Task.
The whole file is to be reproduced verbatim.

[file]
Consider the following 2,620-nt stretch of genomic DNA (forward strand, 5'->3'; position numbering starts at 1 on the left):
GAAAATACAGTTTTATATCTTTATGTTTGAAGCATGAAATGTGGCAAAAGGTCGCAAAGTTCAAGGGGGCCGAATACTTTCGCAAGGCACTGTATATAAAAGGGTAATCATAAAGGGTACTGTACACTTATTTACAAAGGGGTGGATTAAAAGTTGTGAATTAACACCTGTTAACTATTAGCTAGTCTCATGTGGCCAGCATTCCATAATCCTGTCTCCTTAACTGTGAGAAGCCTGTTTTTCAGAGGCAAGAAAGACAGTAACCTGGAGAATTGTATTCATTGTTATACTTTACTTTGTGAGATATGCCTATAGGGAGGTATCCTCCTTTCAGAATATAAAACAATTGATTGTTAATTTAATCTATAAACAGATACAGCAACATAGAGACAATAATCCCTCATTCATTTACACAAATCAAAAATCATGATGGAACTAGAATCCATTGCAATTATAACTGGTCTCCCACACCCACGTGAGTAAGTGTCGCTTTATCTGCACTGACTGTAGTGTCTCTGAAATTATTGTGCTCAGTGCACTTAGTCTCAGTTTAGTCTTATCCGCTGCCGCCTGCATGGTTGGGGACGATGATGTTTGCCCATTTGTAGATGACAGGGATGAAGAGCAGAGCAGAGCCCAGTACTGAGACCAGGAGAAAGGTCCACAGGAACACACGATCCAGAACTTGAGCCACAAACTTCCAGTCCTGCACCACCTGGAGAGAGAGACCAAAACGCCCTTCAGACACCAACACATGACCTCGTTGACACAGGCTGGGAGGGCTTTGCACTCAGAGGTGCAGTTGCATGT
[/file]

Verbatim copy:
Consider the following 2,620-nt stretch of genomic DNA (forward strand, 5'->3'; position numbering starts at 1 on the left):
GAAAATACAGTTTTATATCTTTATGTTTGAAGCATGAAATGTGGCAAAAGGTCGCAAAGTTCAAGGGGGCCGAATACTTTCGCAAGGCACTGTATATAAAAGGGTAATCATAAAGGGTACTGTACACTTATTTACAAAGGGGTGGATTAAAAGTTGTGAATTAACACCTGTTAACTATTAGCTAGTCTCATGTGGCCAGCATTCCATAATCCTGTCTCCTTAACTGTGAGAAGCCTGTTTTTCAGAGGCAAGAAAGACAGTAACCTGGAGAATTGTATTCATTGTTATACTTTACTTTGTGAGATATGCCTATAGGGAGGTATCCTCCTTTCAGAATATAAAACAATTGATTGTTAATTTAATCTATAAACAGATACAGCAACATAGAGACAATAATCCCTCATTCATTTACACAAATCAAAAATCATGATGGAACTAGAATCCATTGCAATTATAACTGGTCTCCCACACCCACGTGAGTAAGTGTCGCTTTATCTGCACTGACTGTAGTGTCTCTGAAATTATTGTGCTCAGTGCACTTAGTCTCAGTTTAGTCTTATCCGCTGCCGCCTGCATGGTTGGGGACGATGATGTTTGCCCATTTGTAGATGACAGGGATGAAGAGCAGAGCAGAGCCCAGTACTGAGACCAGGAGAAAGGTCCACAGGAACACACGATCCAGAACTTGAGCCACAAACTTCCAGTCCTGCACCACCTGGAGAGAGAGACCAAAACGCCCTTCAGACACCAACACATGACCTCGTTGACACAGGCTGGGAGGGCTTTGCACTCAGAGGTGCAGTTGCATGT